The pharmaceutical industry is laden with challenges spanning from mergers and acquisitions to the pressure to cut down on costs. In light of these challenges, an increasing number are turning to a marketplace deemed a sustainable and efficient solution to purchase and do inventory liquidation for quality, used assets: the secondary market.
When sourcing or disposing secondhand equipment, there are a number of best practices you need to observe. They include things like assessing product needs, the projected savings and costs, understanding sales channels, and equipment validation.
Let's break them down for easier understanding, shall we?
Assessing Current Needs
One thing you want to get right is making certain the technology of the equipment is in line with your company's current required specifications.
- In the pharmaceutical industry, older generation models don't necessarily mean outdated devices. Most of the time, you're dealing with devices that can sufficiently cater to working lab needs. A generation 3000 mass spectrometer, for example, can be just as effective as the subsequent generation 4000 version.
- You can encounter new equipment which is often as a result of lab acquisition or from companies that regularly do surplus liquidation.
- Purchase equipment for immediate use: avoid rushing to buy items only to end up storing them for long periods, what with the evergreen online supply.
Equipment Condition and Sourcing
Bearing in mind that inventory liquidators (or other sellers in the secondary environment for that matter) often sell items without any refunds, it would be wise to know where the equipment is coming from and from whom exactly.
Some of the best practices to follow with regard to this include:
- Knowing the source: Only purchase items directly from an established and reputable seller (tech liquidators, for example) and this should be done via a transparent sales channel.
- Knowing the condition of the equipment: Prior to purchase, have a look at the equipment in person whenever possible. Otherwise, do your homework by validating the equipment from clear online images (and videos), as well as an elaborate description to match.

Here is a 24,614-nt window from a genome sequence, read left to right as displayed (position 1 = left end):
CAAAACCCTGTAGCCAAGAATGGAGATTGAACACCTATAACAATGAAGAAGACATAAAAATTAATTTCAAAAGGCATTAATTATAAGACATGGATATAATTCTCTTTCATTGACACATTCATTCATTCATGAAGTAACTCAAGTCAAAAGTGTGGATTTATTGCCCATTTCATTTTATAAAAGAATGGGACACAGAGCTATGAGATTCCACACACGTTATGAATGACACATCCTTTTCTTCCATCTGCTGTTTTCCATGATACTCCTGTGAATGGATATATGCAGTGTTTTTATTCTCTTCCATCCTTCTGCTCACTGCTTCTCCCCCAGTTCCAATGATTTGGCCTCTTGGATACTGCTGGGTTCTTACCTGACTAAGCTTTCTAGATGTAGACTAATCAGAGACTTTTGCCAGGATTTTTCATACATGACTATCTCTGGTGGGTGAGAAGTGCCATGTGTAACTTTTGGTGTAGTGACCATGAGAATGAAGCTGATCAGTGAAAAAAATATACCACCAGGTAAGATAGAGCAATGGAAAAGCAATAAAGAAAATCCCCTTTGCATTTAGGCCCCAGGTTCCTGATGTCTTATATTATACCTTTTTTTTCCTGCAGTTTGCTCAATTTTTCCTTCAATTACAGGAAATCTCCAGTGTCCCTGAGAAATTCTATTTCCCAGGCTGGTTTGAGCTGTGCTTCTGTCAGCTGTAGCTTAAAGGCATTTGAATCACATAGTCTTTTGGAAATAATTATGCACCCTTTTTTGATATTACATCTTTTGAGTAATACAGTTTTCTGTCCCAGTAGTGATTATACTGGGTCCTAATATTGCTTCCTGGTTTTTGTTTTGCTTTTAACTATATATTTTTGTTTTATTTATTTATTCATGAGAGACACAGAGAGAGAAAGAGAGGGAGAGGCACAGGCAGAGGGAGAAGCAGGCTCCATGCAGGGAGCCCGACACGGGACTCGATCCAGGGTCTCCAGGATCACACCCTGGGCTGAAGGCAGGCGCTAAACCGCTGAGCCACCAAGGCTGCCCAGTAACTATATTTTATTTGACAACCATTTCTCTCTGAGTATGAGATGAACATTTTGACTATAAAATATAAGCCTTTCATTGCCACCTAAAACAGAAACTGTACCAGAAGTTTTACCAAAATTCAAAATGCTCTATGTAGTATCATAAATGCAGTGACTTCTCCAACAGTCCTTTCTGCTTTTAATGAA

- Avoiding the risk of contamination: Make it a point of knowing the source of the equipment: is it from a working lab or an unnatural environment (lots or nonstandard facility, for example)?
- Given measures are in place requiring firms to triple rinse most of their lab items, make sure the equipment has been HAZ/MAT cleaned.
Sales Channels, Savings and Costs
The secondary market today is dominated by private treaty sales and online auction channels. High-demand products, lab and facility support equipment will normally be hosted on online auctions. Ditto general laboratory and processing equipment.
Auctions are transparent in that buyers can see what others are bidding and make a decision on whether to up the ante or withdraw from the race. That aside, there are huge savings buyers can expect to make as well.
Private treaty sales, on the other hand, provide for direct negotiation between the seller and buyer, or negotiation proceedings via a third-party broker. This channel is usually earmarked for big ticket or unusual assets. And there are benefits to be reaped too, such as immediate acquisition of the item, as well as savings.
One of the reasons the secondary marketplace thrives is because there is a surplus of quality used pharmaceutical products that can be acquired at lower costs. Also, it's filled with reputable dealers such as large electronic liquidation firms. The purchasing process is a breeze too - simple and seamless - and this makes it easier for firms to integrate into their procurement practices, both current and future.